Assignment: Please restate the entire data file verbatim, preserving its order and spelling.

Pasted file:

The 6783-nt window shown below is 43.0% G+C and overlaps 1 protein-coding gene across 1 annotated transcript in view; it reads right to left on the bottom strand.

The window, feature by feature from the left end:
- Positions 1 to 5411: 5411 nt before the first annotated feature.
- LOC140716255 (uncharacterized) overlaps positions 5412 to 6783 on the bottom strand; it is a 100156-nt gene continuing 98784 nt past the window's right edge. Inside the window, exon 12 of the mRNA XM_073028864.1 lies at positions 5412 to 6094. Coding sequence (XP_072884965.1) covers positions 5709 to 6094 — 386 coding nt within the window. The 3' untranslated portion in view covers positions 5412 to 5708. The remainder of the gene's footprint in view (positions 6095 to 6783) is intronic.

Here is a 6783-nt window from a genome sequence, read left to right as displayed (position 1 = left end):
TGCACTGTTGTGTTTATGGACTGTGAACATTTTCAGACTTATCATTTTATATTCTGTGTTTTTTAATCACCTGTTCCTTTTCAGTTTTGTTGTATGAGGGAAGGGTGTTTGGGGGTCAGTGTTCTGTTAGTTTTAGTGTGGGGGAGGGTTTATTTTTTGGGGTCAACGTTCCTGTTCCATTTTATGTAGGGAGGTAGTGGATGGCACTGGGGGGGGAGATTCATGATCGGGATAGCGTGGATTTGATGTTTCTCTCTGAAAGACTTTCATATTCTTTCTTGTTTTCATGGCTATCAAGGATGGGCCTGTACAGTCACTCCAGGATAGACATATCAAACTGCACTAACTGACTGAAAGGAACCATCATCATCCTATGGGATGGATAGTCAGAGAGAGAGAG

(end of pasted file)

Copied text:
The 6783-nt window shown below is 43.0% G+C and overlaps 1 protein-coding gene across 1 annotated transcript in view; it reads right to left on the bottom strand.

The window, feature by feature from the left end:
- Positions 1 to 5411: 5411 nt before the first annotated feature.
- LOC140716255 (uncharacterized) overlaps positions 5412 to 6783 on the bottom strand; it is a 100156-nt gene continuing 98784 nt past the window's right edge. Inside the window, exon 12 of the mRNA XM_073028864.1 lies at positions 5412 to 6094. Coding sequence (XP_072884965.1) covers positions 5709 to 6094 — 386 coding nt within the window. The 3' untranslated portion in view covers positions 5412 to 5708. The remainder of the gene's footprint in view (positions 6095 to 6783) is intronic.

Here is a 6783-nt window from a genome sequence, read left to right as displayed (position 1 = left end):
TGCACTGTTGTGTTTATGGACTGTGAACATTTTCAGACTTATCATTTTATATTCTGTGTTTTTTAATCACCTGTTCCTTTTCAGTTTTGTTGTATGAGGGAAGGGTGTTTGGGGGTCAGTGTTCTGTTAGTTTTAGTGTGGGGGAGGGTTTATTTTTTGGGGTCAACGTTCCTGTTCCATTTTATGTAGGGAGGTAGTGGATGGCACTGGGGGGGGAGATTCATGATCGGGATAGCGTGGATTTGATGTTTCTCTCTGAAAGACTTTCATATTCTTTCTTGTTTTCATGGCTATCAAGGATGGGCCTGTACAGTCACTCCAGGATAGACATATCAAACTGCACTAACTGACTGAAAGGAACCATCATCATCCTATGGGATGGATAGTCAGAGAGAGAGAG